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German bakery shops make inroads in the UK

first_imgWe have had ciabatta from Italy and pain de campagne from France, now Germany is the next Continental bakery superpower targeting British high streets after two of the country’s leading retail bakeries revealed ambitious roll-out plans for the UK.Pretzel company Ditsch, which has over 200 stores in Germany, plans to build its fledgling UK business to around 50 stores in the next five years, while German self-service bakery concept Bake & Take opened its first store in the UK last month, with more in the pipeline.Ditsch currently has 12 stores in the UK in London, Birmingham and the north west plus a wholesale business supplying Waitrose with pretzels. UK MD Raz Nehushtan told BB that the company is currently looking for sites of around 2,500sq ft in railway stations, shopping centres and busy high streets. “We want to grow as quickly as we can and are aiming to open three to five new stores this year in major cities in England and Wales, with a target of 50 in five years,” he said.The shops sell a wide range of soft pretzels in different flavours, pizzas made with pretzel dough and sweet pastries. Bakery products are imported frozen from Germany, before being proved and baked in-store.Meanwhile, German bakery company BackWerk, which operates over 280 stores across six European countries, has opened its first store in the UK under the Bake & Take brand. The self-service shop bakes croissants, pastries, loaves and breakfast rolls throughout the day, and also sells sandwiches and drinks. Customers use tongs to help themselves from display cabinets before paying at the till.”It is a great concept, which works well in this day and age, as time-pressed consumers are increasingly demanding fresh, affordable food and drink, without the wait,” said shop owner Alexander Boll.Further franchise stores are expected to be rolled out, once the first outlet has bedded in.last_img read more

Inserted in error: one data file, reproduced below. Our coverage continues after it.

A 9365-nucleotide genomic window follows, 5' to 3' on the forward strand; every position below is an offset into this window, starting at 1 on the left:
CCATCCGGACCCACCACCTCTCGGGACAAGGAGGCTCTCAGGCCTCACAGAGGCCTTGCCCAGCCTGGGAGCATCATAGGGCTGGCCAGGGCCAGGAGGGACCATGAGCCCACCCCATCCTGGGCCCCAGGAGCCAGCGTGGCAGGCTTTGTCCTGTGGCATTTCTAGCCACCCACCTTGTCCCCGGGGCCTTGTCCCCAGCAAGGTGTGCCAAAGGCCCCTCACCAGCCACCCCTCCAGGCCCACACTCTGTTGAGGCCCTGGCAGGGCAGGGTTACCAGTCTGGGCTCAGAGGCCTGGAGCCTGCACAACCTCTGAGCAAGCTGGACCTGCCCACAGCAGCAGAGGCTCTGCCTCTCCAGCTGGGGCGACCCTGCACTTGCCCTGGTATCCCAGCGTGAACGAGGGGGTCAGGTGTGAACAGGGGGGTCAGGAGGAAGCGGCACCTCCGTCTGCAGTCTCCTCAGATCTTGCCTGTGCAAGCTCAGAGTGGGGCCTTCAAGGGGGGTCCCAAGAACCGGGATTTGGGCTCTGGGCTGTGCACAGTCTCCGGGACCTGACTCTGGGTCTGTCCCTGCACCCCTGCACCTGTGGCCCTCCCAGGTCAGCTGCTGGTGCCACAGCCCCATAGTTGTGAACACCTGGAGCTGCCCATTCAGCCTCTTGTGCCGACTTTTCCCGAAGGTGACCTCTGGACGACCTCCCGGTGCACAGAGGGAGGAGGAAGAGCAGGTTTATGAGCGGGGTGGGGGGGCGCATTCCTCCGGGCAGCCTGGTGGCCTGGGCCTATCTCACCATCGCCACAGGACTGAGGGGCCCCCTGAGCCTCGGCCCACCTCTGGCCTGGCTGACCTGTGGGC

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Tesco posts worst sales in 20 years

first_imgTesco fell victim to the consumer slump with its worst UK sales in 20 years while rival Sainsbury’s reported only modest growth.Tesco said UK second-half profits will be flat following its recent £500m investment in price cuts in a bid to boost market share, which fell from 30.8% to 30.4% in recent weeks.It said that UK sales excluding new store space, VAT and petrol fell 0.9% in the three months to August 27. The group reported a 12% in underlying profits to £1.9bn in the half-year, boosted by a strong performance in Asia.Sales rose 9% to £35.5bn.Sainsbury’s said same-store sales including VAT increased by 1.9% in the 16 weeks to October 1, the same increase as the previous quarter.Sainsbury’s, which recently changed its slogan to ‘Live Well For Less’, described its performance as “good” in a tough consumer environment.last_img read more